Eduardo Jakubowicz and Laura Radetich, Buenos Aires: La Crujía Ediciones, 2006. ISBN 987-601-015-8 Paper 209 pp. $30.00
Potential readers should know that Eduardo Jakubowicz and Laura Radetich’s La historia argentina a través del cine: Las “visiones del pasado” (1933-2003) [The History of Argentina through Cinema: Visions of the Past (1933-2003)]1 will be inaccessible to anyone possessed of less than an educated-native level of Spanish proficiency. Further, the authors assume a more than passing acquaintance with the grand events, movements, and personalities of Argentinean history since 1933. (Having seen “Evita” or taken a Latin American history course in college will not suffice.) Finally, their argument demands broad familiarity with scores of Argentinean films produced during the period examined. Most of the films they cover receive only passing mention, single-sentence thematic summaries, with nary a synopsis in sight. This book will be a frustrating read for all but a few specialists.
Even then, frustrations will mount: “En este momento,” the authors assert in a tone somewhat reminiscent of Barthes or Benjamin, “debemos pensar en la posibilidad de que gran parte de las evidencias históricas del siglo XX sólo las podemos encontrar en imágenes” [“We now need to consider the possibility that much of the historical evidence for the twentieth century will be found only in images”] (17). Inexplicably, despite this debatable pronouncement (print, real or virtual, does not seem to be in decline), Jakubowicz and Radetich include no screen grabs or images of any kind to prompt memories, to illustrate points. [End Page 66]
“La historia es un reflejo del pasado,” the authors argue, “pero en el cine este reflejo o este ‘espejo’ puede distorsionar, dislocar, condenser, simbolizar y calificar aquello que es representado” [“History is a reflection of the past, but in cinema, this reflection—this ‘mirror’—can distort, dislocate, condense, symbolize, and qualify that which is represented”] (19). While recognizing that any film can be used as a historical source or as testimony of an era, Jakubowicz and Radetich select those films that “‘intencionalmente’ abordan el ‘pasado’ o tienen como pretensión ‘hacer historia’” [“‘intentionally’ address the ‘past’ or exhibit pretensions of ‘making history’”] (24). These introductory remarks aside, what follows are six chapters divided by the fits and starts of Argentina’s history. A familiar pattern obtains as the authors provide two or three pages of political history, a page or two of contemporaneous cinematic developments, and what amounts to extended lists of films that highlight given events or political climates cited in the history. A summary of the first chapter, covering the 1930s, suggests the flavor of the whole:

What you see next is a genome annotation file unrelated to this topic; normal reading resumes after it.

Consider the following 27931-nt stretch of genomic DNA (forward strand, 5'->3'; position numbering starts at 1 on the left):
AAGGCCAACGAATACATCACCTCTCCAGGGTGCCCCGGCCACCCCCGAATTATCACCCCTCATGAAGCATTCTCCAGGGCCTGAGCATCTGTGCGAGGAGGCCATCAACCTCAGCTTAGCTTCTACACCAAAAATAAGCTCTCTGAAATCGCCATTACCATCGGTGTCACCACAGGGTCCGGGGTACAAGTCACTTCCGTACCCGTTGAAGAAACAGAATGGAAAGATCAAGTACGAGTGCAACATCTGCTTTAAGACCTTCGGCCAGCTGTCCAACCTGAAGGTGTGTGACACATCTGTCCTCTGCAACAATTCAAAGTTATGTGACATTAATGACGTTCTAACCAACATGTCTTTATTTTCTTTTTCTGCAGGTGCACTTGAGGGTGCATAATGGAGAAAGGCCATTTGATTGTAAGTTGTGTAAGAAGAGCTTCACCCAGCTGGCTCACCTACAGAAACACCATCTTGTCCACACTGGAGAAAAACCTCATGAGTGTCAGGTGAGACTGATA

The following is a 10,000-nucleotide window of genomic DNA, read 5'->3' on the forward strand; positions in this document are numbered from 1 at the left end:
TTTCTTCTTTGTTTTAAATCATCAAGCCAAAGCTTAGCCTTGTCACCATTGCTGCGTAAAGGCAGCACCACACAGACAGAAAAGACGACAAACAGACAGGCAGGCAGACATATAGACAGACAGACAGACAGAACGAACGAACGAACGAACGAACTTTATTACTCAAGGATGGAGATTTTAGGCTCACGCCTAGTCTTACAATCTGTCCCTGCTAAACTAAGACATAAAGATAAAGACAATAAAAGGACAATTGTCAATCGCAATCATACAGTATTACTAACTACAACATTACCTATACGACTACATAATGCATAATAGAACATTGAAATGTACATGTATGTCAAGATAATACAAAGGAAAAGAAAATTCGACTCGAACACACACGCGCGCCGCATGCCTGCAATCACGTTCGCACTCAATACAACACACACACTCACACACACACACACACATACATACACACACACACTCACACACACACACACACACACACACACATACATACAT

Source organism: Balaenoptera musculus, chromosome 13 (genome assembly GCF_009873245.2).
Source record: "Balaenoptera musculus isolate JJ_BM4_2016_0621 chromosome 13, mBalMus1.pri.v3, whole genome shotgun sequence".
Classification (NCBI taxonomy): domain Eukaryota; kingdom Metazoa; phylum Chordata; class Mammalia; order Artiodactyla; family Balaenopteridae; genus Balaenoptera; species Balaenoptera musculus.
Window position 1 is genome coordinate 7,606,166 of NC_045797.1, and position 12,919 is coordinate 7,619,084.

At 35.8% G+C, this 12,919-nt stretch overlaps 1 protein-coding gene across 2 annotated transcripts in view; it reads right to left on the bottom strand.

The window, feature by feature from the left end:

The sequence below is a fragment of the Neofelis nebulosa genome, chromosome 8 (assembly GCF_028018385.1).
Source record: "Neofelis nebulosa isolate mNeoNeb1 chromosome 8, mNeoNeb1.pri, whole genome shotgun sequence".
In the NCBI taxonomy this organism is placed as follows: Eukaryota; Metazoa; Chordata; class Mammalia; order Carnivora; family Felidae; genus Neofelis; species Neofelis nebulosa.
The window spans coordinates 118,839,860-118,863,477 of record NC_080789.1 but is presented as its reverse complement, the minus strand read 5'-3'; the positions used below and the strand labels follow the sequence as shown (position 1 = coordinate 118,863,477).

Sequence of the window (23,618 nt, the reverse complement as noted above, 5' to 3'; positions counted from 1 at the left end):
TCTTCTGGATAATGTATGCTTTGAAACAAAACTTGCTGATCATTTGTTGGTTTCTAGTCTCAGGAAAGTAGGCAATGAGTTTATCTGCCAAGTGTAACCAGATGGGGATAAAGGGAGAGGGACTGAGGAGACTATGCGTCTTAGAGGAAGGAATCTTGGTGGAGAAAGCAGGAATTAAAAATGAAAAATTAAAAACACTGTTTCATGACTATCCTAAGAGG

On 6 September 1930, General José Félix Uriburu assumed the presidency of Argentina after staging a coup that toppled incumbent Hipólito Yrigoyen. Nationalists, who hoped to restore the oligarchic regime that had managed the country since 1916, supported the general. The Great Depression, however, had stripped Argentina of its European export markets. Uriburu was soon replaced by Agustín Pedro Justo, who was widely suspected of electoral fraud. Justo instituted policies that favored the elite and preserved the status quo. Ricardo [sic] Ortiz succeeded him in 1938, relinquishing power in 1942 due to poor health. All true and accurate, if disconnected. Jakubowicz and Radetich provide no further context, intra- or international, no indication of how forces great and small contributed to Argentina’s development, to the emergence of this political leader or ideology over that one. Yrigoyen, for example, an advocate for the working class, was extremely popular, being twice elected to the presidency. Ill health and age (he was 76 upon assuming office the second time) likely undermined his performance as much as discontent among the nation’s elite. Uriburu, by the same token, implemented several reforms to right the nation’s economy and—remarkably for one who began his career with a coup—kept his promise to step down once the citizens of Argentina had chosen a successor. He died in Paris shortly thereafter from stomach cancer.
Meanwhile, the authors...